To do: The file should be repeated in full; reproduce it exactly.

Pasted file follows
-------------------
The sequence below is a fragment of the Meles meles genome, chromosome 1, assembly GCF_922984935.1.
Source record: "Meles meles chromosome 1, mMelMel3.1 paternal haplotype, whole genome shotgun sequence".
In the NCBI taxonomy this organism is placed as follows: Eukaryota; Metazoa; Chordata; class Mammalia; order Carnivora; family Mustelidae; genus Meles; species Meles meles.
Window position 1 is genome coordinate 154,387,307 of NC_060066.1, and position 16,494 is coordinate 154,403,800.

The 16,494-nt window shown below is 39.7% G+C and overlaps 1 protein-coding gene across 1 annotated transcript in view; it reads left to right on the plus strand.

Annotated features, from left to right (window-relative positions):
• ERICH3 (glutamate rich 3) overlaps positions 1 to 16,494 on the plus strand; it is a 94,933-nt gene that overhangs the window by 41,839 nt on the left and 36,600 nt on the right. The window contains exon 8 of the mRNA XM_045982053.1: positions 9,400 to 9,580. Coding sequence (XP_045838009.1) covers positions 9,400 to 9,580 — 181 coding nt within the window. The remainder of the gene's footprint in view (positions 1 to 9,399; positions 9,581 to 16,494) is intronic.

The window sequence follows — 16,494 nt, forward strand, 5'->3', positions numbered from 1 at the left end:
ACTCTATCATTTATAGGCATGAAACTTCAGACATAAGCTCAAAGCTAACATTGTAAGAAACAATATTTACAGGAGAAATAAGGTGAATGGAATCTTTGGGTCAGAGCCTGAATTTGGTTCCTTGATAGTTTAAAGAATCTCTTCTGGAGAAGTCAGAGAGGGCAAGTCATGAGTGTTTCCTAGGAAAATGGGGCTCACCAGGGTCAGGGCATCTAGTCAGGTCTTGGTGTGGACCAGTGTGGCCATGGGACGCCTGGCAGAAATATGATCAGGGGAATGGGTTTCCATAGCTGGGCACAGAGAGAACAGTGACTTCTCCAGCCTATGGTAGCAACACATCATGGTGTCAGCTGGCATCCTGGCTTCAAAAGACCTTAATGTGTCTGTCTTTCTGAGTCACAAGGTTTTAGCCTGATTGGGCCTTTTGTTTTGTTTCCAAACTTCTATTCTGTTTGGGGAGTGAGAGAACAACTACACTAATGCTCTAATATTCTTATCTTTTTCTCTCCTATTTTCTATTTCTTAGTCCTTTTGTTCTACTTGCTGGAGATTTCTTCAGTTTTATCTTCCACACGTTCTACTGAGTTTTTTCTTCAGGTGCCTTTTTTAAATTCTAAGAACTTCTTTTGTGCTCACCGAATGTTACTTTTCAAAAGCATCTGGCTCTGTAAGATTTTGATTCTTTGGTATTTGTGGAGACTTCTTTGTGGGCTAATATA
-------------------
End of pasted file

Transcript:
The sequence below is a fragment of the Meles meles genome, chromosome 1, assembly GCF_922984935.1.
Source record: "Meles meles chromosome 1, mMelMel3.1 paternal haplotype, whole genome shotgun sequence".
In the NCBI taxonomy this organism is placed as follows: Eukaryota; Metazoa; Chordata; class Mammalia; order Carnivora; family Mustelidae; genus Meles; species Meles meles.
Window position 1 is genome coordinate 154,387,307 of NC_060066.1, and position 16,494 is coordinate 154,403,800.

The 16,494-nt window shown below is 39.7% G+C and overlaps 1 protein-coding gene across 1 annotated transcript in view; it reads left to right on the plus strand.

Annotated features, from left to right (window-relative positions):
• ERICH3 (glutamate rich 3) overlaps positions 1 to 16,494 on the plus strand; it is a 94,933-nt gene that overhangs the window by 41,839 nt on the left and 36,600 nt on the right. The window contains exon 8 of the mRNA XM_045982053.1: positions 9,400 to 9,580. Coding sequence (XP_045838009.1) covers positions 9,400 to 9,580 — 181 coding nt within the window. The remainder of the gene's footprint in view (positions 1 to 9,399; positions 9,581 to 16,494) is intronic.

The window sequence follows — 16,494 nt, forward strand, 5'->3', positions numbered from 1 at the left end:
ACTCTATCATTTATAGGCATGAAACTTCAGACATAAGCTCAAAGCTAACATTGTAAGAAACAATATTTACAGGAGAAATAAGGTGAATGGAATCTTTGGGTCAGAGCCTGAATTTGGTTCCTTGATAGTTTAAAGAATCTCTTCTGGAGAAGTCAGAGAGGGCAAGTCATGAGTGTTTCCTAGGAAAATGGGGCTCACCAGGGTCAGGGCATCTAGTCAGGTCTTGGTGTGGACCAGTGTGGCCATGGGACGCCTGGCAGAAATATGATCAGGGGAATGGGTTTCCATAGCTGGGCACAGAGAGAACAGTGACTTCTCCAGCCTATGGTAGCAACACATCATGGTGTCAGCTGGCATCCTGGCTTCAAAAGACCTTAATGTGTCTGTCTTTCTGAGTCACAAGGTTTTAGCCTGATTGGGCCTTTTGTTTTGTTTCCAAACTTCTATTCTGTTTGGGGAGTGAGAGAACAACTACACTAATGCTCTAATATTCTTATCTTTTTCTCTCCTATTTTCTATTTCTTAGTCCTTTTGTTCTACTTGCTGGAGATTTCTTCAGTTTTATCTTCCACACGTTCTACTGAGTTTTTTCTTCAGGTGCCTTTTTTAAATTCTAAGAACTTCTTTTGTGCTCACCGAATGTTACTTTTCAAAAGCATCTGGCTCTGTAAGATTTTGATTCTTTGGTATTTGTGGAGACTTCTTTGTGGGCTAATATA